Improving Mental Health Resources In Schools

Improving Mental Health Resources In Schools

“Teaching kids to count is fine, but teaching them what counts is best.” -Bob Talbert
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Like most people, my middle school and high school experiences were filled with copious ups-and-downs. While there was fun to be had, more days than not, I found myself feeling stressed, sad, and utterly exhausted. As someone who had to deal with bullying from kindergarten, up until the end of high school, I found it very frustrating that I received little help from administrative figures when I'd report it. There are millions of students out there who are going through the exact same thing every single day. They feel as if the entire weight of the world is crashing down on them and that there's no one to help them bear the weight.

Whether it's bullying, anxiety, depression, relationship problems, troubled home life, or personal expectations, every student faces something that weighs down on their mind. Most schools have some form of counseling or guidance services and they are good resources to have. However, I believe that the most important resource for students are teachers. Day in and day out, our teachers stand in front of us and give their lessons; this is a great opportunity for them to possibly identify or notice changes in behavior and reach out to a student who may be in need.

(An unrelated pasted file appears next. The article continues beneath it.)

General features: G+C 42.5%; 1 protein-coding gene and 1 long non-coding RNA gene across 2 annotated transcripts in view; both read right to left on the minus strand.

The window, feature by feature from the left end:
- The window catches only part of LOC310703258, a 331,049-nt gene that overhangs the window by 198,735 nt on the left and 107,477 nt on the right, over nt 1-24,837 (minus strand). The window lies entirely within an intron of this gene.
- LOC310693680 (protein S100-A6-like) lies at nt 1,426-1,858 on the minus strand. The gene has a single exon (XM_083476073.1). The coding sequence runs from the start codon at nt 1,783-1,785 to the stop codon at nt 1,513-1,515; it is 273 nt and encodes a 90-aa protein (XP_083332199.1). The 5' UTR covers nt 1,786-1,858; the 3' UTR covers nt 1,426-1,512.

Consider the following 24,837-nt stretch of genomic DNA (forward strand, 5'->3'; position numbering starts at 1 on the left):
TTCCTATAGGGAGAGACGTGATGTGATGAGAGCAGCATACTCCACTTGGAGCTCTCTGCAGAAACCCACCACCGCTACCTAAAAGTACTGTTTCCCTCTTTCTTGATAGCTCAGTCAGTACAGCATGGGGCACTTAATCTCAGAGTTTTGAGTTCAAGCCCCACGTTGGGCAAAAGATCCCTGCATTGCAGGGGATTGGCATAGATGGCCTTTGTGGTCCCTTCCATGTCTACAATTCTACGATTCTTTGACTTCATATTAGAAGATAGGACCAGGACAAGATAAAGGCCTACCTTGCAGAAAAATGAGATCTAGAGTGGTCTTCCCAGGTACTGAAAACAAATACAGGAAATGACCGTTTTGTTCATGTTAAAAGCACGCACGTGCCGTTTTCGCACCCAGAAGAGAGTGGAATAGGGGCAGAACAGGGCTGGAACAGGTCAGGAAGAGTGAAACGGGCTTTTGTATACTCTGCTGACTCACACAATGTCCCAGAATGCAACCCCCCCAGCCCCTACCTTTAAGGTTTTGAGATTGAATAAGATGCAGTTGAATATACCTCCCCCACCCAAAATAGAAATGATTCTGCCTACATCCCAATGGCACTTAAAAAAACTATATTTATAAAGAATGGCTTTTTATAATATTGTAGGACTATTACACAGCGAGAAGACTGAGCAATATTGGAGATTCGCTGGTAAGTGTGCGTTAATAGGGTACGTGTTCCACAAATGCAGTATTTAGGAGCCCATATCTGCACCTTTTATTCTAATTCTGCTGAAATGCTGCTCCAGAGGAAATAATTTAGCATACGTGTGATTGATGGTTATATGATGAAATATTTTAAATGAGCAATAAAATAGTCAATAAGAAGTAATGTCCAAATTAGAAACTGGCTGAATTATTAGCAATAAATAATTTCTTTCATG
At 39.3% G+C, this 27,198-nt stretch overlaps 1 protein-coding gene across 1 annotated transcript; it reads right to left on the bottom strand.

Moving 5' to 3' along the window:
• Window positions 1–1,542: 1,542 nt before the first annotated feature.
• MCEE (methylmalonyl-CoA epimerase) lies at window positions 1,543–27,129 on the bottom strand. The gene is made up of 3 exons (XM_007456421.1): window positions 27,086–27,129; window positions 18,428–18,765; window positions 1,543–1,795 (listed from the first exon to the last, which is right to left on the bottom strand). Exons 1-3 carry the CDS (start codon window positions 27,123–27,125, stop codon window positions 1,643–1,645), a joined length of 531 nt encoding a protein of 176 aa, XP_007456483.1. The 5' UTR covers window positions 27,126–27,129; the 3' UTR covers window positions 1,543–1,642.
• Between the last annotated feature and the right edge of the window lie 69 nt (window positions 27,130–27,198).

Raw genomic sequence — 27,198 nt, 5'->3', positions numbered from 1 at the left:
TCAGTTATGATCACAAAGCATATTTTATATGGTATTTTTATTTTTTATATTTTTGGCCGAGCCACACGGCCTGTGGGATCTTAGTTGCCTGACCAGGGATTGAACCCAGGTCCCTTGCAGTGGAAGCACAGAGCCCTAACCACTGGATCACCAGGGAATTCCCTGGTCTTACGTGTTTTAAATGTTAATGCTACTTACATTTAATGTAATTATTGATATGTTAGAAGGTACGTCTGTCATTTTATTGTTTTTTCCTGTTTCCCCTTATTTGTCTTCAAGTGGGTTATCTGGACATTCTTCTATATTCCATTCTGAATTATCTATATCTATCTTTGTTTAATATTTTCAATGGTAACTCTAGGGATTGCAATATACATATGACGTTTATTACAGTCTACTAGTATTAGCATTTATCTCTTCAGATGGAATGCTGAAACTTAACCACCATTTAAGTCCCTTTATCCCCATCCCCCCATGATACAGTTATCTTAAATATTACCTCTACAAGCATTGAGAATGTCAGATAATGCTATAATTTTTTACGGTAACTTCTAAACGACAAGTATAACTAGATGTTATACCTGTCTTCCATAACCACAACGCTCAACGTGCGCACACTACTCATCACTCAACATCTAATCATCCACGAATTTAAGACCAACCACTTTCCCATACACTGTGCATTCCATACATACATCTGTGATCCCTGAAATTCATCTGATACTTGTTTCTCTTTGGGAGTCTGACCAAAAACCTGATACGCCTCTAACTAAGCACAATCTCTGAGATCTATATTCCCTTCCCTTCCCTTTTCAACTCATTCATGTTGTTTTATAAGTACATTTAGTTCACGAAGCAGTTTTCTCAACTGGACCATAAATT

At home, it is our parents who are responsible for our well-being and protection. At school, due to In Loco Parentis, "Under tort principles of negligence, educators owe students a duty to anticipate foreseeable dangers and to take reasonable steps to protect those students from that danger. To this end, educators owe the same degree of care and supervision to their students that reasonable and prudent parents would employ in the same circumstances for their children." This means that our teachers are responsible for looking out for the our safety and health while we are at school, just as our parents would at home.